While the director, Jose Padilha, clearly intended his film to condemn BOPE and the police in general, the use of the voice of the BOPE officer as the narrator and the unsympathetic portrayal of NGO activists and student volunteers (who in one scene smoke dope while preparing a presentation on Foucault's Discipline and Punish for their sociology class)has also led some viewers to see the narrator, Officer Nascimento, as a hero. I wondered about whether this happened during the film myself - would it be possible to read this film as a "glorification" of these cops? I imagine that like some Brazilians, many Americans will do so, but that only shows the level of violence and illegality we have come to celebrate in law-enforcement, as evidenced by the show "24." To a more critical viewer, Elite Squad presents a complex picture of Brazilian society where there are no heroes. Paulo Lins, who co-wrote this film also wrote Quase Dois Irmaos,which was critical of the connections between the Brazilian far-left and the drug lords in the Favelas, and pointed to bourgeois liberals' failures. What was lacking in this film was a character presenting an alternative to the problem. Even if the efforts of that person were in vain, identifying almost ANY other attempted solution to the crime problems in Brazil would have made it harder for people to see the methods of BOPE as a "necessary evil" in the context of a lawless city. That the lead characters who start off sympathetic become so increasingly brutal may work to make those who initially sympathize question their beliefs more than the film would have if it had shown a caricature of the police as uber-villains without human motivations. However, the fact that the students - and their professor - were more caricatures than the police were was a major problem in this film and ultimately undermine the director's state goal of presenting an unqualified condemnation of the police.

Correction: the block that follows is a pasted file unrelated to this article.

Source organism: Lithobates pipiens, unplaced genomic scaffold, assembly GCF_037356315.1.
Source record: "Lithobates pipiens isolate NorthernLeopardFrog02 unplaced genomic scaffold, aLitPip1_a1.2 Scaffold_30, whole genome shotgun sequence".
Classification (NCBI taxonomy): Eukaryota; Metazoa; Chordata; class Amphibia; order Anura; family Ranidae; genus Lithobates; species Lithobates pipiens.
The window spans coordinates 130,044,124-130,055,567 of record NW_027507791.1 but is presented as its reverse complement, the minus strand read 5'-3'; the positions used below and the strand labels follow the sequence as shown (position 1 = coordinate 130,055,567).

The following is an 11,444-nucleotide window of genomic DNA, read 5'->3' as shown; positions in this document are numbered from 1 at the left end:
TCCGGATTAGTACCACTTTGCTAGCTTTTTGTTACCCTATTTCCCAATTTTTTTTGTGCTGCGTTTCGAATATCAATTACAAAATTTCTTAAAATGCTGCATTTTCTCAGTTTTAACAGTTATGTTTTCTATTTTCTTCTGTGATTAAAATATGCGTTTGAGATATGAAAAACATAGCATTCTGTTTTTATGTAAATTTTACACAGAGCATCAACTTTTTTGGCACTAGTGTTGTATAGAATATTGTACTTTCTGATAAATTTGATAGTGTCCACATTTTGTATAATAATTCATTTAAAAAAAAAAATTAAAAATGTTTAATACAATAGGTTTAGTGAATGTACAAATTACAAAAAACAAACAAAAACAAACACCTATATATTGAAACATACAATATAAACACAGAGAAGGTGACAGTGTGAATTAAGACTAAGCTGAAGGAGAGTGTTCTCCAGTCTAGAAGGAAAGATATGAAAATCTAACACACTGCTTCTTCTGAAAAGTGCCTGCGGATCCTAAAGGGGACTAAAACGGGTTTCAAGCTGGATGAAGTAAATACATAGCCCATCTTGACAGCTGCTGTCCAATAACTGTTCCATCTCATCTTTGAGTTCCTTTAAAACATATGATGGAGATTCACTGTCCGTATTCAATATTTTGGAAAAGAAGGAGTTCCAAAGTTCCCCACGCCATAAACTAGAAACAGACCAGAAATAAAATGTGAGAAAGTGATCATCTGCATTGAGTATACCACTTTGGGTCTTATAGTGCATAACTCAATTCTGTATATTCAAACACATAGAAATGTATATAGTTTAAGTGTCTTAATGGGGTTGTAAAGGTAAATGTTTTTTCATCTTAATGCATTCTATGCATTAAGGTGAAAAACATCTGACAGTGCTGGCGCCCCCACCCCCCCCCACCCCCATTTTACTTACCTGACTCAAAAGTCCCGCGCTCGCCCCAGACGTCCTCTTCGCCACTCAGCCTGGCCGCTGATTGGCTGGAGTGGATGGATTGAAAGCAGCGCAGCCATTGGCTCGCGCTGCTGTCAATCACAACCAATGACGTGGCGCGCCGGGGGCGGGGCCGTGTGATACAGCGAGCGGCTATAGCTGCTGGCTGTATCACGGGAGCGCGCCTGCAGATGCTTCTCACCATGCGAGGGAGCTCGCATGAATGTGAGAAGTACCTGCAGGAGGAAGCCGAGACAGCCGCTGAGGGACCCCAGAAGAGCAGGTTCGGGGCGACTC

Despite this problem, the film was provocative, well acted, and unsettling.
During the Q&A, Padilha, who was cheerful and unassuming talked about how members of his crew were kidnapped during shooting the film in the favela, and about how BOPE tried (unsuccessfully) to have it banned, and about the problems in Brazil today, where members of BOPE have displaced some drug-lords, and are the new gang leaders in some of the Favelas. Also, he appeared quite pleased and proud that millions saw the film on the internet before it premiered in theaters, giving the lie to the notion that film-makers are especially outraged by "internet piracy."

1 comment:

Anonymous said...

Allow me to make two corrections and one comment. First, the piracy that the director mentioned is not related to internet at all, it is related to DVD illegal copies. These copies were sold everywhere in Brazil for as less as $5. Second, the police officers that are taking over control of the “favelas” are former-regular-police not BOPE.

The comment is that BOPE members are considered heroes by most of the Brazilians because we are facing a war, as violent as any other in the world is. In fact, the “favelas” are a parallel state with its own leaders, laws and juries. Brazilian government has not power in the “faveals”. The BOPE are the “soldiers” that are trying to reestablish the order and the principles of Brazilian constitution. Therefore, as any soldiers in any war, they have some “untold” or “forbidden for the public in general” tactics. Regards.